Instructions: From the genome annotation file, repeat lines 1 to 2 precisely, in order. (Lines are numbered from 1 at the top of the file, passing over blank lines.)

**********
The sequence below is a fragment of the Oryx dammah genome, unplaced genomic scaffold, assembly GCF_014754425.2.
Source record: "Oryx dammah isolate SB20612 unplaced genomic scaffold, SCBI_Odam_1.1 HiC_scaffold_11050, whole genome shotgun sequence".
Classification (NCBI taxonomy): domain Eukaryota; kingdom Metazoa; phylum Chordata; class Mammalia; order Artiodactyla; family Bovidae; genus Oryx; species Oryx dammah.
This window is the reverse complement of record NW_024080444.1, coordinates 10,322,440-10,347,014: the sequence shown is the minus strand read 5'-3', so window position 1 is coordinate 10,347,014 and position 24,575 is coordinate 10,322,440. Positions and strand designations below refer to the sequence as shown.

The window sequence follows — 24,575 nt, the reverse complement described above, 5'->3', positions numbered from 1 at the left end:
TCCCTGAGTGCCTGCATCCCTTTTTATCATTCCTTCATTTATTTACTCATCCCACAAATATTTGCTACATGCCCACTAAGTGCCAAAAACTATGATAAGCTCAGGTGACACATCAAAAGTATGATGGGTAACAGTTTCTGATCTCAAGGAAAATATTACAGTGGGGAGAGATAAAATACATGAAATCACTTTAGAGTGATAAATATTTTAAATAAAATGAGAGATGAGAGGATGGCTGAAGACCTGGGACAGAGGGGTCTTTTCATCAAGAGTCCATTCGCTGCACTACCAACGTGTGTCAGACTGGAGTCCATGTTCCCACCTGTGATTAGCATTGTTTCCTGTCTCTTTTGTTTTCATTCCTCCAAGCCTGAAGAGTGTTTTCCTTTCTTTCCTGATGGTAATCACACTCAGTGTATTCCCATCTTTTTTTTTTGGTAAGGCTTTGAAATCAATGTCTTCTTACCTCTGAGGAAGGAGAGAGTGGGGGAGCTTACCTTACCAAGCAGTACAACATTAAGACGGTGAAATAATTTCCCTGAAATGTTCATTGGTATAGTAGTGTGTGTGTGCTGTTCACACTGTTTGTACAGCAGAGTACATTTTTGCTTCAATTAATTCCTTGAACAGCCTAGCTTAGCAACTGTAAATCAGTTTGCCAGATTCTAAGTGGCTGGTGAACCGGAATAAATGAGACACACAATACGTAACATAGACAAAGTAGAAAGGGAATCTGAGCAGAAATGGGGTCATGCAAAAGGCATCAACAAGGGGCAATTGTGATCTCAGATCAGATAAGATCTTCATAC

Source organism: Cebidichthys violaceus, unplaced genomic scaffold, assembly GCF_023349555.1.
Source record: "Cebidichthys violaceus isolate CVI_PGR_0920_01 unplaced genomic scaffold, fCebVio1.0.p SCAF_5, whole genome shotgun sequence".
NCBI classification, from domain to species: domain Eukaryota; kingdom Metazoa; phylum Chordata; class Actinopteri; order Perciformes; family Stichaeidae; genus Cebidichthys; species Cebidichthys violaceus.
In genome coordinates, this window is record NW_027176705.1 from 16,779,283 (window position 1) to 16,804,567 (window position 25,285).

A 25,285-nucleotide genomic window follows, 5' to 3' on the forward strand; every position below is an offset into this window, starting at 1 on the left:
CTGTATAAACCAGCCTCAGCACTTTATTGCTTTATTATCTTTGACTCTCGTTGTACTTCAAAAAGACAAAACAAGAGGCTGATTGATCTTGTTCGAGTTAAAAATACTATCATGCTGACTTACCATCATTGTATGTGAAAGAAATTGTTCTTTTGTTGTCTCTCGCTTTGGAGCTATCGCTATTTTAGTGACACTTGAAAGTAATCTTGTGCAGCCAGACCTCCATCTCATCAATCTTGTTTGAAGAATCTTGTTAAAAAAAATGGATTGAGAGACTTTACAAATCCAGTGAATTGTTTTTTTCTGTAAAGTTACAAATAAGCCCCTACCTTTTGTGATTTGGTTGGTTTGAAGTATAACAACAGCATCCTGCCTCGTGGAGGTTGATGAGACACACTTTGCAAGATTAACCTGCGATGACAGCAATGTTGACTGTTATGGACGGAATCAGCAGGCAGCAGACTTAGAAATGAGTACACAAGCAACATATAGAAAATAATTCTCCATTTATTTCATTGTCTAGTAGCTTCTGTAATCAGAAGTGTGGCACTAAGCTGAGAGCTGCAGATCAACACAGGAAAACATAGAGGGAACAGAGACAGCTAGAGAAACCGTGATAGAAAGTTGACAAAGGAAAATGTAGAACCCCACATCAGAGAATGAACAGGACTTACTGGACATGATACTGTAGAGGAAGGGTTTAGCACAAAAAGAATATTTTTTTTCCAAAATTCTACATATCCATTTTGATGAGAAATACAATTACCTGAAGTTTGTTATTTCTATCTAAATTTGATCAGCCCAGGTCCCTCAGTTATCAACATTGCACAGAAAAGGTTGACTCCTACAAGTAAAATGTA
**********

The sequence below is a fragment of the Oryx dammah genome, unplaced genomic scaffold, assembly GCF_014754425.2.
Source record: "Oryx dammah isolate SB20612 unplaced genomic scaffold, SCBI_Odam_1.1 HiC_scaffold_11050, whole genome shotgun sequence".